I returned to Prague in 2007 for the opening of my play “My Old Lady.’’ Gill and I shared a private box with Václav and Dasha. Again, my play met with approval and again Havel was as thrilled as I for my play’s success. Of Jirina Jirásková, the aging actress who played Mathilde, the lead role in my play, Havel said, “She is simply the best actress we have in the Czech Republic.’’ And Dasha nodded her head in agreement, generously.
I directed Havel’s play “Garden Party’’ for Columbia University’s Havelfest in November 2006. I thought Dustin Hoffman to be perfect casting for the lead role and called him in California, telling Dustin that Havel would be at the performances. Dustin’s answer was simply “OK, sure. . . . How can I say no?’’
Václav and Dasha came to New York for Columbia’s events as well as for Edward Einhorn’s Untitled Theatre Company #61 productions of 19 of Havel’s plays. Havel sat on the aisle in the third row, alongside Dasha and my neighbor Lou Reed. Havel smiled through every word, thrilled to have his plays on stage in New York. And again, wide-eyed actors stared down from a stage at a hero-playwright. After the performance, Havel chatted with every actor, equally, and was as thrilled to meet Dustin as Dustin was to meet him.
Havel told me that he was writing a new play, “an extremely personal play,’’ he said, and was struggling with the ending. He asked if he might send it to me for my suggestions. How could I say no? Havel sent his play and I replied with copious notes. Havel responded to my notes with painstaking care and a level of gratitude that embarrassed me.
While in New York, Havel took ill. The extent of his illness was kept secret. He called me before he left to say that he was OK.
Gill and I returned to the Czech Republic a few months ago for a production of my play “Lebensraum’’ at a national theatre in Ostrava. Dasha had let me know that Havel had been seriously ill and I wanted to spend some time with him. The Ostrava production was a perfect excuse.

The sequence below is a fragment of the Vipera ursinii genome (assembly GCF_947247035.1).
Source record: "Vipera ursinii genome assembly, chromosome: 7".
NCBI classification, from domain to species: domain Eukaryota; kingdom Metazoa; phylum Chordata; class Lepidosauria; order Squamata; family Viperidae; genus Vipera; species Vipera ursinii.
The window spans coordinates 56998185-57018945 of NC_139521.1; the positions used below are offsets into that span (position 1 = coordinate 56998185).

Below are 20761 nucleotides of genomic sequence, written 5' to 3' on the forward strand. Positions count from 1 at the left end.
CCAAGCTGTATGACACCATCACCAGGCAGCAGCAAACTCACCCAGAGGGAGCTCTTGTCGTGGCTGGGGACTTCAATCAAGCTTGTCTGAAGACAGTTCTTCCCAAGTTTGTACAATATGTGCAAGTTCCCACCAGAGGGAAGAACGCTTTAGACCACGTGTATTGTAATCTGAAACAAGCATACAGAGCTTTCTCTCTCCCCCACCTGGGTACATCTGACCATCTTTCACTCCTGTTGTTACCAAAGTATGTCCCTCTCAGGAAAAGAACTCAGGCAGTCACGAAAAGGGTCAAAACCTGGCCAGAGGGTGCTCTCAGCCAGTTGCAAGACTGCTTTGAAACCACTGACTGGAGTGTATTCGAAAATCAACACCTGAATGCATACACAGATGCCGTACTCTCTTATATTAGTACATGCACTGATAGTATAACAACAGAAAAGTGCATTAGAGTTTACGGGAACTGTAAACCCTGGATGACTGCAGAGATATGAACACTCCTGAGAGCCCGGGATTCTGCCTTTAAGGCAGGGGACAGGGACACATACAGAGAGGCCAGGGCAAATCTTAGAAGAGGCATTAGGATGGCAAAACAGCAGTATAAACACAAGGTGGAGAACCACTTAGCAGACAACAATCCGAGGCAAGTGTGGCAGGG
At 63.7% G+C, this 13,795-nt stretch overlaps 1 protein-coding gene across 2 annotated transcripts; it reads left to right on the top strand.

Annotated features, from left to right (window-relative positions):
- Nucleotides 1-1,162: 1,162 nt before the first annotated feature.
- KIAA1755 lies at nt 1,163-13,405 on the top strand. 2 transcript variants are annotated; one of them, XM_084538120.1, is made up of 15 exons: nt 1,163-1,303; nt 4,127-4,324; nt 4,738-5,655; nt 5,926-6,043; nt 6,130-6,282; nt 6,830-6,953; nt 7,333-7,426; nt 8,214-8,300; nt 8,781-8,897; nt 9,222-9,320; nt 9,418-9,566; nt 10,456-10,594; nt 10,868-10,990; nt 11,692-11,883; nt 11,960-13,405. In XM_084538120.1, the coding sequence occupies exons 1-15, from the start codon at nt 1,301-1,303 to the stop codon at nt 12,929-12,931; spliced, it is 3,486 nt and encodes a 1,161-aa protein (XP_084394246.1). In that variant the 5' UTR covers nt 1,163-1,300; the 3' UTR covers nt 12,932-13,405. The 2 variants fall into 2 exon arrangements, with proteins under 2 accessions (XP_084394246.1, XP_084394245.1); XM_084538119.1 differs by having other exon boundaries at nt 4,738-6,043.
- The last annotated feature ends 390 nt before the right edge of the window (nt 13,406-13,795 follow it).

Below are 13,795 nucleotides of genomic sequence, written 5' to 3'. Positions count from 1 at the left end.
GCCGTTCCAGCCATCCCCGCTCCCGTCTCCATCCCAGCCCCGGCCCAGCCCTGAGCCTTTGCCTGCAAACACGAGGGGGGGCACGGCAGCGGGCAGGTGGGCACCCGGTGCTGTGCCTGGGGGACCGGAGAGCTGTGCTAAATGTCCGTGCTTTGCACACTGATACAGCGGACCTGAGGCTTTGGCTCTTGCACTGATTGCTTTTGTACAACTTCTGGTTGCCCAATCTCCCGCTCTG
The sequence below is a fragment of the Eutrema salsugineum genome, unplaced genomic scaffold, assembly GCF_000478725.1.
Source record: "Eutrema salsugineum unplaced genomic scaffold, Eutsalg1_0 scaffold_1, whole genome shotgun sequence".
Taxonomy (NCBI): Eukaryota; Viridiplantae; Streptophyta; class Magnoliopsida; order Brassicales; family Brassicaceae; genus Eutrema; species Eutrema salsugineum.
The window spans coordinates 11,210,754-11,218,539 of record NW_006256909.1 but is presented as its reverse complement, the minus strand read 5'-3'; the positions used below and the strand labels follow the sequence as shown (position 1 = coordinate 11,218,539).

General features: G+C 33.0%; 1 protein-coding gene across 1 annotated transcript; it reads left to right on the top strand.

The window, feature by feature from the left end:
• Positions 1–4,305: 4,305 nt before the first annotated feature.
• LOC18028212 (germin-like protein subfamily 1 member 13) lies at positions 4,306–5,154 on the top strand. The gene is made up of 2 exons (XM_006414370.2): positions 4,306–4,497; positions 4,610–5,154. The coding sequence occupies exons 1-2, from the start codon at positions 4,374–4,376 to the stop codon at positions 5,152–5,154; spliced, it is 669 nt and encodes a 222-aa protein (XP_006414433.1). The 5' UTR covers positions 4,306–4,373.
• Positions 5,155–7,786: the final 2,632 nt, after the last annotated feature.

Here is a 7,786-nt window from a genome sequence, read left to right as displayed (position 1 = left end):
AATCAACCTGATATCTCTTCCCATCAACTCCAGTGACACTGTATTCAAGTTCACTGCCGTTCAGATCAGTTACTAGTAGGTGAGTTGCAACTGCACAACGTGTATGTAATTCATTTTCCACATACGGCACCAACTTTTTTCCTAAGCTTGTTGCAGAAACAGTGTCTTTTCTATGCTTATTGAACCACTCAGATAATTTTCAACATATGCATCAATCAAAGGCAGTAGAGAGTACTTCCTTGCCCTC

Dasha organized Havel’s driver to take us to a country house in Hrádecek, three hours from Prague, where Papp had visited Havel nearly four decades earlier. It was instantly apparent that Havel was dying. He seemed to be half his normal size, and he was exhausted. He discussed his illness in great detail as if describing a character in a Havel play. I instantly remembered Beckett doing the same, telling me that he couldn’t be certain when his feet were on the floor, that leaving a chair was as if “stepping into quicksand.’’ Havel talked about a mini-stroke he’d had, calling his temporary paralysis “. . . interesting . . . amusing, really. I liked it.’’ He talked about weeks of double vision and how often it made him laugh. “I would be talking with a politician and wondering ‘Which of them is the real one?’ . . . and sometimes I’d decide ‘Neither one.’ ’’ He laughed a silly laugh, adding “I had twice as many friends. I liked it.’’
Gill and I had been warned to keep our visit brief, but Havel wouldn’t let us go. We sat outdoors with Havel and his neighbors in glorious September sunshine for the better part of the entire day. We talked politics and plays. But, mostly plays. He told us that he had an idea for a new play that he planned to write as soon as he got past the ordeal of the long-planned official celebration of his 75th birthday.
I’ve often wondered if Václav Havel viewed his presidency as an interruption to his playwriting.
I should have asked him.
Gill and I were in Barcelona on December 18 when Havel died in his sleep at age 75. We watched Spanish television with reports and images of the Czech nation mourning its playwright/president/hero. Gill and I wept for our friend.
For some years now, I have been obsessed by the notion that it is difficult if not impossible to name a single country on the planet - democracies included - in which its political leader is truly loved.
Václav Havel’s Czech Republic is a glowing exception.
Israel Horovitz was born in Wakefield and founded the Gloucester Stage Company. An award-winning playwright and screenwriter living in New York, his plays have been translated and performed in as many as 30 languages worldwide. He wrote this essay for his recently published memoirs and granted permission to the Globe to publish it.